The (Right) News Rundown
- Canada has been flagged by a global banking body for “vulnerabilities” tied to credit, property prices, and the prospect of rising interest rates.
- In a quarterly review published Monday, the Bank for International Settlements, or BIS, said Canada is among the jurisdictions showing early warning indicators for financial crises and domestic banking risks.
- The report measures credit and housing prices relative to gross domestic product, and the ability to service debt in the event of rising interest rates.
- The report said debt service ratios are at manageable levels for most countries provided there are no changes to interest rates. However, Canada is flagged alongside China and Turkey as countries that face “potential risks” under more stressed conditions that assume a 250 basis point increase in rates.
- The debt service ratio for Canada would jump to 7.9 from 3.6 in such a scenario, according to the BIS report. That’s the second highest among 22 countries measured, lagging only China.
- The report notes that two-thirds of banking crises were preceded by credit-to-GDP gaps that breached the 10 per cent threshold during the three years before the event.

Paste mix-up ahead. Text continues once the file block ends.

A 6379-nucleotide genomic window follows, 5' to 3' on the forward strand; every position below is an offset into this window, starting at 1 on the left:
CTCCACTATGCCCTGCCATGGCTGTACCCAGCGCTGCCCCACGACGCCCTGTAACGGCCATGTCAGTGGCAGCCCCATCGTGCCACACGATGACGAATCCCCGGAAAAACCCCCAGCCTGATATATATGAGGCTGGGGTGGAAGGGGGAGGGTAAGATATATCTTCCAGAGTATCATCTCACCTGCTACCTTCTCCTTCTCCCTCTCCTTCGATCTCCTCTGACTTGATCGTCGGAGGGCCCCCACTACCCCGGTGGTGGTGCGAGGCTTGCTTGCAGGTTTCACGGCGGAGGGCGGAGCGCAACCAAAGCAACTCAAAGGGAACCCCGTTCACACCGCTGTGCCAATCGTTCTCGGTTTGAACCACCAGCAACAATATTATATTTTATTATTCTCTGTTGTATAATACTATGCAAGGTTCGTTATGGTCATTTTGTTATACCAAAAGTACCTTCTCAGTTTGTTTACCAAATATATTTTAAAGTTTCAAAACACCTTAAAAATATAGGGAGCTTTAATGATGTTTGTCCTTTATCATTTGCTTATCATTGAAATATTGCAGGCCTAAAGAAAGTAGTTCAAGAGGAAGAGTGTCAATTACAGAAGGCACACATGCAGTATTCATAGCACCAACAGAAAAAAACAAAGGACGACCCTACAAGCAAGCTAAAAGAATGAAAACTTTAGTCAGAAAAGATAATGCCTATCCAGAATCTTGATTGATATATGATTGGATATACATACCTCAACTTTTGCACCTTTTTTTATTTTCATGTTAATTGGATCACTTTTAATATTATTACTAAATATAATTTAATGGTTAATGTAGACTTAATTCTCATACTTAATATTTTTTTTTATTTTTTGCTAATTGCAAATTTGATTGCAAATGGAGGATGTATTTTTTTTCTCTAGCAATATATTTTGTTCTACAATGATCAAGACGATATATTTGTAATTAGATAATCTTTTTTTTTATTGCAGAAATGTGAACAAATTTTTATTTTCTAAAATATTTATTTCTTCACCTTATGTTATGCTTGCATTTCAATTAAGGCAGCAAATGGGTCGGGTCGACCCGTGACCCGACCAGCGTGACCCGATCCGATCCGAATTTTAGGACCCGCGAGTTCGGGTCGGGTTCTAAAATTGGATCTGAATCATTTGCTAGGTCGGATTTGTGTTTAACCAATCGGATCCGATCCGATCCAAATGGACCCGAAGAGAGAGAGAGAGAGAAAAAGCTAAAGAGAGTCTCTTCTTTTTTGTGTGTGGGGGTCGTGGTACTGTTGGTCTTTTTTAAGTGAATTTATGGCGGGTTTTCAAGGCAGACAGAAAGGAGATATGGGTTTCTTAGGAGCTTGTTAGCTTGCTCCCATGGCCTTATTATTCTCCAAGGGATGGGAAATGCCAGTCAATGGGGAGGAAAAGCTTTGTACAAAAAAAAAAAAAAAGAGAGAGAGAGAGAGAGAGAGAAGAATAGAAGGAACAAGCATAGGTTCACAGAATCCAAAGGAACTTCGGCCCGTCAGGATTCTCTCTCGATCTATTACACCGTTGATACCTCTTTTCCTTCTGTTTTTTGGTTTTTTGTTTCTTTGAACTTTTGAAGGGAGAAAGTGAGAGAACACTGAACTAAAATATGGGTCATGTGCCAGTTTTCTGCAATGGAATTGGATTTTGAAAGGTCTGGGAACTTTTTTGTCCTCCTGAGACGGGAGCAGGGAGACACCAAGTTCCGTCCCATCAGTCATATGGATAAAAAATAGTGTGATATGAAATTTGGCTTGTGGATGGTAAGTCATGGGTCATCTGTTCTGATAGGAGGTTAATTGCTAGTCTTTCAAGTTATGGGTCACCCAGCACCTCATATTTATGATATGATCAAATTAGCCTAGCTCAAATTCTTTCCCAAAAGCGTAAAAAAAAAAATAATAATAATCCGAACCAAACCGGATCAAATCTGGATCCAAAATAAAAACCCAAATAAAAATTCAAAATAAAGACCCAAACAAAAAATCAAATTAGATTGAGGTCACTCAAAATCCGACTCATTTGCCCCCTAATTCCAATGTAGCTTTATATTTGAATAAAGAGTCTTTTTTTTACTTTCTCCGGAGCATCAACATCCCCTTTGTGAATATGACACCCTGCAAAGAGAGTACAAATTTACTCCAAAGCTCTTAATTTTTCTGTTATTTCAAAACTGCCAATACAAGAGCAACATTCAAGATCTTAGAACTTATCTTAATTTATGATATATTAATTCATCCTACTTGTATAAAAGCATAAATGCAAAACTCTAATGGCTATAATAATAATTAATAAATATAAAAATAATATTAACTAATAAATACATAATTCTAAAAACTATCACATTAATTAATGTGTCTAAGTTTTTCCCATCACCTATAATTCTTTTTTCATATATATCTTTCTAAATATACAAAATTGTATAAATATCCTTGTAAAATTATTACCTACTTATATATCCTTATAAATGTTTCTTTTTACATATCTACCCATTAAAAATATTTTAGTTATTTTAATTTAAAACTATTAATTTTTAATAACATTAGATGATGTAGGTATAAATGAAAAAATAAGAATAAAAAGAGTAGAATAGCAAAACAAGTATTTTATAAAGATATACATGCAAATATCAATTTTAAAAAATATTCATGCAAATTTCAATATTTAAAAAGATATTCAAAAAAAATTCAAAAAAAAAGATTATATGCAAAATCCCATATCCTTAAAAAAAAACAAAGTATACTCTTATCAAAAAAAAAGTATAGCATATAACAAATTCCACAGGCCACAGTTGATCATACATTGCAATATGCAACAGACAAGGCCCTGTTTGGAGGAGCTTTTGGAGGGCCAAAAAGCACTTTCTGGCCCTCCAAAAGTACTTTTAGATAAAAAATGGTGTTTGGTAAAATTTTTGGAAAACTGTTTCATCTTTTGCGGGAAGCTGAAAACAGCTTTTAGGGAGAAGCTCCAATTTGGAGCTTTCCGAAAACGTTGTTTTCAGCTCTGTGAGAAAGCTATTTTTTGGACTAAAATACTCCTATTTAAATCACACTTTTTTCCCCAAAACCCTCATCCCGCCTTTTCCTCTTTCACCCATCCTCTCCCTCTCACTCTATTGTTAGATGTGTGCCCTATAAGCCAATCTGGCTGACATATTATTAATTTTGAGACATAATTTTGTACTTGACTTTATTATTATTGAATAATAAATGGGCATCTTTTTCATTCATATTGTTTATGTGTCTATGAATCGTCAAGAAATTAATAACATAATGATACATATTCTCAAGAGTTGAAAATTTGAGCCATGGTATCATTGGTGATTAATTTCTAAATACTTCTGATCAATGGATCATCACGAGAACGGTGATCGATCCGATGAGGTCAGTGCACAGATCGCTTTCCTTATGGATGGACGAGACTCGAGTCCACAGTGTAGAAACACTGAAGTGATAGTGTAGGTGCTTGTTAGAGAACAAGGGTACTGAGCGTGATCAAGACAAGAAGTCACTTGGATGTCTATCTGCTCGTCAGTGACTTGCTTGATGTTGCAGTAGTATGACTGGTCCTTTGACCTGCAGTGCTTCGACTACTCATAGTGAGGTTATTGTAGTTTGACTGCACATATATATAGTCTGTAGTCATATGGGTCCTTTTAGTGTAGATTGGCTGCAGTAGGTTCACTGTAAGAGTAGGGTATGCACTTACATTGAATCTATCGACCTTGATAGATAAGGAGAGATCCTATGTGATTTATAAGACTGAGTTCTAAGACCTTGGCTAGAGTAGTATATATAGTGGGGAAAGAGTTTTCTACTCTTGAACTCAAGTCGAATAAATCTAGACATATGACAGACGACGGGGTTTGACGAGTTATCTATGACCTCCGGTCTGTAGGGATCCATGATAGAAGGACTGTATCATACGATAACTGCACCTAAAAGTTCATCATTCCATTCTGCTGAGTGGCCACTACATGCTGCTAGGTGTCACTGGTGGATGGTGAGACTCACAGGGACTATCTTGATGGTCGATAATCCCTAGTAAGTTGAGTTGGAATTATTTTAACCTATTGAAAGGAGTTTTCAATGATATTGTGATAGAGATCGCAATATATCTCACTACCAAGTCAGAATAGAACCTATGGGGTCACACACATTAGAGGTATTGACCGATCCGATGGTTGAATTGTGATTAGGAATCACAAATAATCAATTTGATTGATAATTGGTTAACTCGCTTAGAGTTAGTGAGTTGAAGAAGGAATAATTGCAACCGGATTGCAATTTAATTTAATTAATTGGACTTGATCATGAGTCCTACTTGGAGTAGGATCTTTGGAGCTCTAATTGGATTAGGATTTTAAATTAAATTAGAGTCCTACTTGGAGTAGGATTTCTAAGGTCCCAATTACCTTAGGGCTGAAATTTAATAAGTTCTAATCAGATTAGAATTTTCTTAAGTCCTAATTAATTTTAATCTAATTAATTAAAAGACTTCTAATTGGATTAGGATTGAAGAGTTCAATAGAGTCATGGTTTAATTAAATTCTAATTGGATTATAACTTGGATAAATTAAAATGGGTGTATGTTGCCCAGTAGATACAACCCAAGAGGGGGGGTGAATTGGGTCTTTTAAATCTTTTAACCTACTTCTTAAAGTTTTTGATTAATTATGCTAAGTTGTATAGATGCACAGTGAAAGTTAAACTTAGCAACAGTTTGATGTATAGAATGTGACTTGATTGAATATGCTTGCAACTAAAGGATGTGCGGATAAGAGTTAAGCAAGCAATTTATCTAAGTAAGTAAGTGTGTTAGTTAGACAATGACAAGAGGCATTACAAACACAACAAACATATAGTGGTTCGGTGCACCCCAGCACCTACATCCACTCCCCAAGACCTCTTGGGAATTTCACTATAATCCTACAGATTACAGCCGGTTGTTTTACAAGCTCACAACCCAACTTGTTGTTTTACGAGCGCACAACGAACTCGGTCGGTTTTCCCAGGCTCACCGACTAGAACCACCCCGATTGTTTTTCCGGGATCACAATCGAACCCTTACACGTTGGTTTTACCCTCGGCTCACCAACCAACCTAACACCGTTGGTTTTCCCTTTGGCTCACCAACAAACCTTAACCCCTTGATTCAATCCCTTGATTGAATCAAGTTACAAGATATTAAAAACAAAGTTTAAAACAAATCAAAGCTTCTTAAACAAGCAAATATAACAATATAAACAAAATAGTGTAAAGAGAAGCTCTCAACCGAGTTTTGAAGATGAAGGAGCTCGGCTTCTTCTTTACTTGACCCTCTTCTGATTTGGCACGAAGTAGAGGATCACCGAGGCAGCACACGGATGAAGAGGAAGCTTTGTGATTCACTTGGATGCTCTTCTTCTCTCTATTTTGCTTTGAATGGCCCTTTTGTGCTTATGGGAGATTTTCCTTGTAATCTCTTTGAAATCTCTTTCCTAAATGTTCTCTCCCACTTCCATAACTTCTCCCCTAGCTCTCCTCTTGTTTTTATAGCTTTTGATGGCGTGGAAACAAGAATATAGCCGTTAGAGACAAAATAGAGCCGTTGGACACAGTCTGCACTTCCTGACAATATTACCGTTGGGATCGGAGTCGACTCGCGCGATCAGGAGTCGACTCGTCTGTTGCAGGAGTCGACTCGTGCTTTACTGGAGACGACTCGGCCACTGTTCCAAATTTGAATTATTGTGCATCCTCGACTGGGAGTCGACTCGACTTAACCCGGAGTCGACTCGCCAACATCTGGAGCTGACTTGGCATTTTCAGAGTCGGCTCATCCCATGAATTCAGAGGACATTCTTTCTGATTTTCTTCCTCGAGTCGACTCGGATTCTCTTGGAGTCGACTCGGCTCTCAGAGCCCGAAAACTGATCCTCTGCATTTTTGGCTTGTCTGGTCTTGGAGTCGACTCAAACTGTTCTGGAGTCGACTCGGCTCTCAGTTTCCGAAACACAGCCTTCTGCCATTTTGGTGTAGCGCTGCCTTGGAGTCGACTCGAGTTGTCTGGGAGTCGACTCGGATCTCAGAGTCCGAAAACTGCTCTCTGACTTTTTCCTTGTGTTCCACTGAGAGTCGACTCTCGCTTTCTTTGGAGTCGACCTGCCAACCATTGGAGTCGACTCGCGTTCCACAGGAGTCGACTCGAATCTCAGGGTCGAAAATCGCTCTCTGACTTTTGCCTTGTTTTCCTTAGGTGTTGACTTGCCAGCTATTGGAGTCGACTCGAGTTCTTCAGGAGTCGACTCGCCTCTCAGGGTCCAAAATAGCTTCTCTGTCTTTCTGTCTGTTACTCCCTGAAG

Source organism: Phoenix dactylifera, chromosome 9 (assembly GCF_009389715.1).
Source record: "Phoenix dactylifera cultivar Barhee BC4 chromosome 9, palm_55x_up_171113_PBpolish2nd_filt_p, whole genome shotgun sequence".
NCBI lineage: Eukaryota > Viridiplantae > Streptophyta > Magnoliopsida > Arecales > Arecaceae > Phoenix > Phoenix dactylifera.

- Much of the debate around Canada’s buoyant housing market has centred on the growing amount of Canadian household debt, and questions about the ability of consumers to handle their overall debt burdens if and when interest rates rise from prolonged lows.
- The BC Conservative Party is heading into the next provincial election in May without a leader, and without a spot in the televised leadership debate, but is still hoping to gain vote percentage in a race dominated by Premier Christy Clark's Liberals and the Opposition NDP led by John Horgan.
- Last fall, the party, which has no seats in the B.C. legislature, removed Vanderhoof businessman Dan Brooks as leader because his candidacy for the leadership was approved at a party meeting that lacked quorum. Still, the Conservatives are forging on into electoral battle, hoping to have 40 candidates for the 87 seats, and to reach voters through social media, touting what party communications and policy director John Twigg calls “captivating” policy ideas to be unveiled during the campaign.
- The Conservatives, who have not won a seat in the legislature since 1986, ended up with 4.8 per cent of the popular vote in 2013, when they had a familiar name as leader, then-former Tory MP John Cummins. In the run-up to the campaign, they had one seat held by former B.C. Liberal cabinet minister John van Dongen, who left his party. Mr. Cummins was at the podium during the debate, making the case for the Conservatives against the leaders of the Liberals, NDP and B.C. Greens.
- John Twigg said questions over political fundraising in the province, which led Elections BC to refer the issue to the RCMP for an investigation, may create an opening for the Conservatives as voters look away from the Liberals, who have borne the brunt of criticism over the issue. “Eight weeks from now, who knows what that will look like. It’s not inconceivable that the Liberals break down, [which] could create new opportunities for the B.C. Conservative party.”